How to talk to your partner about money
Couples counselling is often recommended for those tying the knot, where tough conversations can involve the number of kids you’ll have, your attitude towards religion and if it’s on the cards for your parents-in-law to move in. But money, including your values and attitudes towards it, is seldom discussed. Yet this is the one topic that’s likely to have you arguing or being “unfaithful”… Yes, financial infidelity is a real thing. It ranges from those shoes you bought and hid in the cupboard so he didn’t notice (or the bike he said cost “R10 000” when in fact it was triple that), to partners who dip into access bonds without consulting their other half, omitting to share news of a raise and worse.
Whether you’re freshly back from your honeymoon, or are planning to start a family, there are chats you need to have regarding your finances to make sure your partnership, and financial goals, stay on track.
#1 What do we want to “earn” as a couple?
How you were raised, and what your vision for your lifestyle is, can affect whether or not you want to be a double-income family. Once kids come onto the scene, long-forgotten old-school values can kick in and someone who previously was career-minded may want to take a sabbatical to look after them. Having a conversation about how much you need to earn to sustain a family, and whether or not you are willing to downscale your lifestyle to accommodate the costs involved, is important to help you determine how many kids you want to have and the career plans for both partners.
#2 How will we spend our money?
He wants a four-wheel drive to conquer the Okavango; she’s working towards starting her own business. She wants the kids to go to private schools; he wants his parents to be comfortable in their retirement. She only wants organic food in the house; he wants to build an incredible wine collection. The best way to overcome these differences in opinions and goals is to agree on a set limit for “free spending”. So, for example, you’re both free to spend R3 000 on an item, but anything over this requires a discussion and a “blessing” from your partner.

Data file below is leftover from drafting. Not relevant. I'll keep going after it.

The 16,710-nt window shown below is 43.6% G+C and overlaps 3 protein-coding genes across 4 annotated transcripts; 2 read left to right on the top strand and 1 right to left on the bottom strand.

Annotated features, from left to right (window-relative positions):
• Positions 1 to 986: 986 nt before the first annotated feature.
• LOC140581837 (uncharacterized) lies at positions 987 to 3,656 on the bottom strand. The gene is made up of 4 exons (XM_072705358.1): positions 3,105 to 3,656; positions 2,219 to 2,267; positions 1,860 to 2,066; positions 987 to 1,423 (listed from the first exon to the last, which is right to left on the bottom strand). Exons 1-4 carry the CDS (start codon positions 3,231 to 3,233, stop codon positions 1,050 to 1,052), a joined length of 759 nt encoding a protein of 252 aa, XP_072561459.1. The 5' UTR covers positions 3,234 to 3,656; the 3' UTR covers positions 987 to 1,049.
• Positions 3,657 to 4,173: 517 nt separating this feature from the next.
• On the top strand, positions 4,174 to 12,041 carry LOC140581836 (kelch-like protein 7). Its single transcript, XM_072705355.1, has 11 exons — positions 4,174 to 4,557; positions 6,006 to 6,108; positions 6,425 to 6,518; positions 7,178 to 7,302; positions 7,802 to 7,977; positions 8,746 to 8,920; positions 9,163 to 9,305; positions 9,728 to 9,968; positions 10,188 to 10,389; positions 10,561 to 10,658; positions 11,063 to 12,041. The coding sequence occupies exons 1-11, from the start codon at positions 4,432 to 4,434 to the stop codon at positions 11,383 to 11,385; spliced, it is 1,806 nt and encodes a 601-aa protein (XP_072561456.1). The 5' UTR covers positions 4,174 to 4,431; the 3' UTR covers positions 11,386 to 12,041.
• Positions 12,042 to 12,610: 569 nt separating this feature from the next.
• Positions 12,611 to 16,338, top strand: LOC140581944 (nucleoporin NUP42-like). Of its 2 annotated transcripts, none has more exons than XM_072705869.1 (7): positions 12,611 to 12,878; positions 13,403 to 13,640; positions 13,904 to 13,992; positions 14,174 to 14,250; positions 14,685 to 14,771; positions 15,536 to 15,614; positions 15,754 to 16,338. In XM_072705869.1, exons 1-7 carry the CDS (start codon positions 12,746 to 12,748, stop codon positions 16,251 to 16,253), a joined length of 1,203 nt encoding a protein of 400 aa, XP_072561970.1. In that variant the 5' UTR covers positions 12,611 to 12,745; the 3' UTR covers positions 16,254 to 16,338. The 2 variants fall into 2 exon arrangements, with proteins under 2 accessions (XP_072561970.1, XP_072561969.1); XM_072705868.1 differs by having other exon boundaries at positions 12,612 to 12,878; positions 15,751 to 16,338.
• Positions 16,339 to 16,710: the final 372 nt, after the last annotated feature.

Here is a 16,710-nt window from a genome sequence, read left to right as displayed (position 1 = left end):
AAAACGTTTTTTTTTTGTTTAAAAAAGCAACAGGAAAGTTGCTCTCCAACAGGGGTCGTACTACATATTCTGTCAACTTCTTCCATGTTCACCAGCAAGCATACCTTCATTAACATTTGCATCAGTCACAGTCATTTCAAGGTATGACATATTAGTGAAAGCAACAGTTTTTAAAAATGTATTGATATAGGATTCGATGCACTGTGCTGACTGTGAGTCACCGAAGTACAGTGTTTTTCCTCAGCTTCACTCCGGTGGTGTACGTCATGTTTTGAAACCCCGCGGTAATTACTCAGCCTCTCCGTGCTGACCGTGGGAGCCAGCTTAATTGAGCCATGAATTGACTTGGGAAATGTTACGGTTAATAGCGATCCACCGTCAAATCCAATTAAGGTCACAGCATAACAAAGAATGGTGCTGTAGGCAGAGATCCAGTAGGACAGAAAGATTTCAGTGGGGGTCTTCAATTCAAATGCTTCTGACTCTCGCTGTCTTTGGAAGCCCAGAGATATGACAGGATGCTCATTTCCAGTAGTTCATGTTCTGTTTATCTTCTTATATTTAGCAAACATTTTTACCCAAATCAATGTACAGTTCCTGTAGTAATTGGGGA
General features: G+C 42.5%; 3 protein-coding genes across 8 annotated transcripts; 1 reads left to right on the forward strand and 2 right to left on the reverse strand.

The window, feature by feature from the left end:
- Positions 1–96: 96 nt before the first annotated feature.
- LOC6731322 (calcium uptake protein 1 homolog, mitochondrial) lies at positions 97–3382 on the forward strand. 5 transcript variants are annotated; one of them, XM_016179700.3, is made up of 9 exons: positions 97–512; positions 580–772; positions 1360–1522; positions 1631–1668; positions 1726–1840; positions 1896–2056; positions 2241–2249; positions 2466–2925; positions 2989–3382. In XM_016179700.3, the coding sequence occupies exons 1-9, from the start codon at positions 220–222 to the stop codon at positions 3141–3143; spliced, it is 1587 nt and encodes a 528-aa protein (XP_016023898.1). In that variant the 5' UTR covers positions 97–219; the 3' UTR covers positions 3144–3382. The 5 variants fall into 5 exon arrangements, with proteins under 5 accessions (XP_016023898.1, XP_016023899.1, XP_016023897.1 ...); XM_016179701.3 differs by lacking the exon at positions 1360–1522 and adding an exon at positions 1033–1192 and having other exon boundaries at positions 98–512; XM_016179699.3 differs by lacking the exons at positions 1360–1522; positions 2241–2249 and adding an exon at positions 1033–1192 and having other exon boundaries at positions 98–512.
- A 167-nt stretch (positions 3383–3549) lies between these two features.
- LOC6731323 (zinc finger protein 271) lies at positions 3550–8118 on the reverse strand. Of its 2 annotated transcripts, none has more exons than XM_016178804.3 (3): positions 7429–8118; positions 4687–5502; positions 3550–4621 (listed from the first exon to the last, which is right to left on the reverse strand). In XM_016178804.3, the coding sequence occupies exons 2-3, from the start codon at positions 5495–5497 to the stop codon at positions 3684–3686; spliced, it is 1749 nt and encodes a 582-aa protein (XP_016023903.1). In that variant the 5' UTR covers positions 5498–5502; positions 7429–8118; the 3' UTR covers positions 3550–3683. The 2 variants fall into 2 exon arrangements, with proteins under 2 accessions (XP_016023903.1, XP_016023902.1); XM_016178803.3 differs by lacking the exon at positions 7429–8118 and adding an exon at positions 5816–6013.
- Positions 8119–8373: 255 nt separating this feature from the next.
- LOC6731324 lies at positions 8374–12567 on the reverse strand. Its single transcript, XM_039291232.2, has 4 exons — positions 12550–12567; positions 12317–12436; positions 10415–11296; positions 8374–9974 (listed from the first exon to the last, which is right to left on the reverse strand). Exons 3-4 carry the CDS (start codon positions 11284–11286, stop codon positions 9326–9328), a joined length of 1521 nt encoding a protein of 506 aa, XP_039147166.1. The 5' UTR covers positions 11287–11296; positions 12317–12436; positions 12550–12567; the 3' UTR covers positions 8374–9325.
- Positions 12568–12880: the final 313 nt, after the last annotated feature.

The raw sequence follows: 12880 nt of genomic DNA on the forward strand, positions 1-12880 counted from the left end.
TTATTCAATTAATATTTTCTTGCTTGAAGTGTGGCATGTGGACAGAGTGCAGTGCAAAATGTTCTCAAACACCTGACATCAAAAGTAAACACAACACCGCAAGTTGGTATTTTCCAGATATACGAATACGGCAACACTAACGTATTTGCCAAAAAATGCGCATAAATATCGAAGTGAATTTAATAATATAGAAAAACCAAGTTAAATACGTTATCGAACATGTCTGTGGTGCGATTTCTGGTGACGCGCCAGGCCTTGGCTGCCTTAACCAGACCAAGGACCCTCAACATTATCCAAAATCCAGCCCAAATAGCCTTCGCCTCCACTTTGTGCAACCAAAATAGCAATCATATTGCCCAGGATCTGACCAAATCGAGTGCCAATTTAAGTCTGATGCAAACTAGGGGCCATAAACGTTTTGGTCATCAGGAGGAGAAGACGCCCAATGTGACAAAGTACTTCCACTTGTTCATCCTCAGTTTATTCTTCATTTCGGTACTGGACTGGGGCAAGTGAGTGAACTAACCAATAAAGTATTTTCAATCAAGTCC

#3 How will we keep track of our money?
Will both of you handle the accounts, make sure they are paid, and keep track of your assets? Or, will you make a monthly “money date” to work through your accounts and take stock of your financial situation together? How you divide the financial tasks in your relationship, and how you make the decisions around saving and spending, are crucial questions to address early on.
#4 How will we invest our money?
Many financial advisers recommend that each partner has their own retirement plan and portfolio. However, this doesn’t mean it’s not a sound option to decide as a family how you will invest your money, what your risk tolerance is, and what your goals are. You both need to be comfortable with the decisions you take, and your financial adviser needs to know the full picture when it comes to your financial situation.
So no matter what stage of a serious relationship you’re in, make sure you address the tough financial questions with your partner up front. Enlist the help of an experienced adviser and investment manager to get you over the difficult patches and ensure you have a successful and long-lasting financial partnership.
Prudential unit trusts can play an important role in your success: if you aren’t already investing with Prudential, contact your Financial Adviser or our Client Services team on 0860 105 775 or at firstname.lastname@example.org